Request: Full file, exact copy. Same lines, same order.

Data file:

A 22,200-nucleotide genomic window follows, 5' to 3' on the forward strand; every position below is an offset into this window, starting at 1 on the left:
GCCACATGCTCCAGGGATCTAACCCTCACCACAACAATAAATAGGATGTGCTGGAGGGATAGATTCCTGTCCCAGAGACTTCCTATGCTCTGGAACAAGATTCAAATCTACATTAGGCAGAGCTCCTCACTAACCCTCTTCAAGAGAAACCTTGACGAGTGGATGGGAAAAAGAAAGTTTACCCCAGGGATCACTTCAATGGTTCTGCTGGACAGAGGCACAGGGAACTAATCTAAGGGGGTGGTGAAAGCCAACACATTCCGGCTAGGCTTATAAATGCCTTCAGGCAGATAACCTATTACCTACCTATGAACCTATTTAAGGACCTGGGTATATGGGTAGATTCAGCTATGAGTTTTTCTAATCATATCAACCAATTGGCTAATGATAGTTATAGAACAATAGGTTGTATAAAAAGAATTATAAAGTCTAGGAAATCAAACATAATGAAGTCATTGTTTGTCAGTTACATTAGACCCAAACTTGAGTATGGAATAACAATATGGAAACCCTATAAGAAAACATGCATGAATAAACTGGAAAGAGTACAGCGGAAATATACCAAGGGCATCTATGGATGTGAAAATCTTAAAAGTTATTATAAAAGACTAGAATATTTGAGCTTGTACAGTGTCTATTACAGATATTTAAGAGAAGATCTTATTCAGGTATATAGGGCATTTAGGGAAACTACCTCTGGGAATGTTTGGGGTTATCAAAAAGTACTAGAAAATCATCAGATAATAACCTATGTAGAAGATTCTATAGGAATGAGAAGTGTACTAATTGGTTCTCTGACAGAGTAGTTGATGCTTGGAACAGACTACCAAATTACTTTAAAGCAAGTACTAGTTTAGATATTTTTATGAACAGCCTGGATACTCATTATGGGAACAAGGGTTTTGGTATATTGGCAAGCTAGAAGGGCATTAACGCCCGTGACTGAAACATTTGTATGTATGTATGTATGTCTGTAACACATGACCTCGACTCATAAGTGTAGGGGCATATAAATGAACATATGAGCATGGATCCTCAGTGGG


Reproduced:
A 22,200-nucleotide genomic window follows, 5' to 3' on the forward strand; every position below is an offset into this window, starting at 1 on the left:
GCCACATGCTCCAGGGATCTAACCCTCACCACAACAATAAATAGGATGTGCTGGAGGGATAGATTCCTGTCCCAGAGACTTCCTATGCTCTGGAACAAGATTCAAATCTACATTAGGCAGAGCTCCTCACTAACCCTCTTCAAGAGAAACCTTGACGAGTGGATGGGAAAAAGAAAGTTTACCCCAGGGATCACTTCAATGGTTCTGCTGGACAGAGGCACAGGGAACTAATCTAAGGGGGTGGTGAAAGCCAACACATTCCGGCTAGGCTTATAAATGCCTTCAGGCAGATAACCTATTACCTACCTATGAACCTATTTAAGGACCTGGGTATATGGGTAGATTCAGCTATGAGTTTTTCTAATCATATCAACCAATTGGCTAATGATAGTTATAGAACAATAGGTTGTATAAAAAGAATTATAAAGTCTAGGAAATCAAACATAATGAAGTCATTGTTTGTCAGTTACATTAGACCCAAACTTGAGTATGGAATAACAATATGGAAACCCTATAAGAAAACATGCATGAATAAACTGGAAAGAGTACAGCGGAAATATACCAAGGGCATCTATGGATGTGAAAATCTTAAAAGTTATTATAAAAGACTAGAATATTTGAGCTTGTACAGTGTCTATTACAGATATTTAAGAGAAGATCTTATTCAGGTATATAGGGCATTTAGGGAAACTACCTCTGGGAATGTTTGGGGTTATCAAAAAGTACTAGAAAATCATCAGATAATAACCTATGTAGAAGATTCTATAGGAATGAGAAGTGTACTAATTGGTTCTCTGACAGAGTAGTTGATGCTTGGAACAGACTACCAAATTACTTTAAAGCAAGTACTAGTTTAGATATTTTTATGAACAGCCTGGATACTCATTATGGGAACAAGGGTTTTGGTATATTGGCAAGCTAGAAGGGCATTAACGCCCGTGACTGAAACATTTGTATGTATGTATGTATGTCTGTAACACATGACCTCGACTCATAAGTGTAGGGGCATATAAATGAACATATGAGCATGGATCCTCAGTGGG